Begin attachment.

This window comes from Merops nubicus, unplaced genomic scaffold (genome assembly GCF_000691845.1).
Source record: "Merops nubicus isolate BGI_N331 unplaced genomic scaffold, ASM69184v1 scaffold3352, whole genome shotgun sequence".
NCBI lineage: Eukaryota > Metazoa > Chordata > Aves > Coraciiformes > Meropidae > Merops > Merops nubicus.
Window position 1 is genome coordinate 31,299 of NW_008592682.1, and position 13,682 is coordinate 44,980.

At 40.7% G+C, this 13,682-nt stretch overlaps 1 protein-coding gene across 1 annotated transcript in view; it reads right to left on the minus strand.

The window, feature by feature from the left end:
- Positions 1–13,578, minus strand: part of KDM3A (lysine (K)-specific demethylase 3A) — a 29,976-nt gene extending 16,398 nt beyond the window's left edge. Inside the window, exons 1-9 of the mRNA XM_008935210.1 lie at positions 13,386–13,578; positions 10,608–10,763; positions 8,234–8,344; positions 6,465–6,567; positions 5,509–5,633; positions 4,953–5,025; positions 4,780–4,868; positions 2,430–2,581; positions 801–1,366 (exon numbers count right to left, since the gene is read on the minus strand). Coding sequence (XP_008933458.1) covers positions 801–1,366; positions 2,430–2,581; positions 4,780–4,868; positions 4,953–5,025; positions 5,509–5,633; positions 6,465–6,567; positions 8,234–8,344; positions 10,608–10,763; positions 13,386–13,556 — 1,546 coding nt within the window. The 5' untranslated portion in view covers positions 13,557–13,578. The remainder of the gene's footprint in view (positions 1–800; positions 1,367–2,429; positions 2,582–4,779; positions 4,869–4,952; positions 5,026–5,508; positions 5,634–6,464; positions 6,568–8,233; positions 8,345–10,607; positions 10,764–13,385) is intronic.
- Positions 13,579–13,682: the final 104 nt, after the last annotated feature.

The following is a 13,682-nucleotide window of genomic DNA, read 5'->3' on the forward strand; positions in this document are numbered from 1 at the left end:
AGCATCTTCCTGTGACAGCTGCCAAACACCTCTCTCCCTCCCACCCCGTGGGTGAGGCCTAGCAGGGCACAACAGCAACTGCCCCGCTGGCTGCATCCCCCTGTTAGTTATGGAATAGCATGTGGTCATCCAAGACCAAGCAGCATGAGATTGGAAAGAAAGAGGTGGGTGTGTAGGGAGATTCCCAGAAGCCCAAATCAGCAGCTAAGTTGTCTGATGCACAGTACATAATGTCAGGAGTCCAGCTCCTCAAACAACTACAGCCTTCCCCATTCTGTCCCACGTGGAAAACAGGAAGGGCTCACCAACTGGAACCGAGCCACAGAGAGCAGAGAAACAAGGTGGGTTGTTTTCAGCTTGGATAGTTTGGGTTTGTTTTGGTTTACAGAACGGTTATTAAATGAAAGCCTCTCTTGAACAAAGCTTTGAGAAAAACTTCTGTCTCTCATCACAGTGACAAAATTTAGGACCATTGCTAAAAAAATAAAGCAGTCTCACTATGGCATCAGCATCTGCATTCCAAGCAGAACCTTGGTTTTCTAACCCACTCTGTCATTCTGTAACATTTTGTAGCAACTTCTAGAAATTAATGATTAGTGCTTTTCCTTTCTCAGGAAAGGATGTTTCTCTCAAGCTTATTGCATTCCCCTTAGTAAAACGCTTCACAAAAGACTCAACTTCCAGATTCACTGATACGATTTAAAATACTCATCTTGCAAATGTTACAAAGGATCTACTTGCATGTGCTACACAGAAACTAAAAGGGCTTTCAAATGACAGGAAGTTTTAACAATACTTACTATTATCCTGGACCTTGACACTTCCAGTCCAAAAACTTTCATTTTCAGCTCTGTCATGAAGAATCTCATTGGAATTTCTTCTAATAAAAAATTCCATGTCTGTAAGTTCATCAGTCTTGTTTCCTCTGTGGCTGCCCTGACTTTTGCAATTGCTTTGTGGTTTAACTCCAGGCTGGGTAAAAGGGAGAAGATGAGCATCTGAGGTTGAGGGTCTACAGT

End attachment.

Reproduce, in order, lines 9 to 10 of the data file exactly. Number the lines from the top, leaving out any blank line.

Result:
The following is a 13,682-nucleotide window of genomic DNA, read 5'->3' on the forward strand; positions in this document are numbered from 1 at the left end:
AGCATCTTCCTGTGACAGCTGCCAAACACCTCTCTCCCTCCCACCCCGTGGGTGAGGCCTAGCAGGGCACAACAGCAACTGCCCCGCTGGCTGCATCCCCCTGTTAGTTATGGAATAGCATGTGGTCATCCAAGACCAAGCAGCATGAGATTGGAAAGAAAGAGGTGGGTGTGTAGGGAGATTCCCAGAAGCCCAAATCAGCAGCTAAGTTGTCTGATGCACAGTACATAATGTCAGGAGTCCAGCTCCTCAAACAACTACAGCCTTCCCCATTCTGTCCCACGTGGAAAACAGGAAGGGCTCACCAACTGGAACCGAGCCACAGAGAGCAGAGAAACAAGGTGGGTTGTTTTCAGCTTGGATAGTTTGGGTTTGTTTTGGTTTACAGAACGGTTATTAAATGAAAGCCTCTCTTGAACAAAGCTTTGAGAAAAACTTCTGTCTCTCATCACAGTGACAAAATTTAGGACCATTGCTAAAAAAATAAAGCAGTCTCACTATGGCATCAGCATCTGCATTCCAAGCAGAACCTTGGTTTTCTAACCCACTCTGTCATTCTGTAACATTTTGTAGCAACTTCTAGAAATTAATGATTAGTGCTTTTCCTTTCTCAGGAAAGGATGTTTCTCTCAAGCTTATTGCATTCCCCTTAGTAAAACGCTTCACAAAAGACTCAACTTCCAGATTCACTGATACGATTTAAAATACTCATCTTGCAAATGTTACAAAGGATCTACTTGCATGTGCTACACAGAAACTAAAAGGGCTTTCAAATGACAGGAAGTTTTAACAATACTTACTATTATCCTGGACCTTGACACTTCCAGTCCAAAAACTTTCATTTTCAGCTCTGTCATGAAGAATCTCATTGGAATTTCTTCTAATAAAAAATTCCATGTCTGTAAGTTCATCAGTCTTGTTTCCTCTGTGGCTGCCCTGACTTTTGCAATTGCTTTGTGGTTTAACTCCAGGCTGGGTAAAAGGGAGAAGATGAGCATCTGAGGTTGAGGGTCTACAGT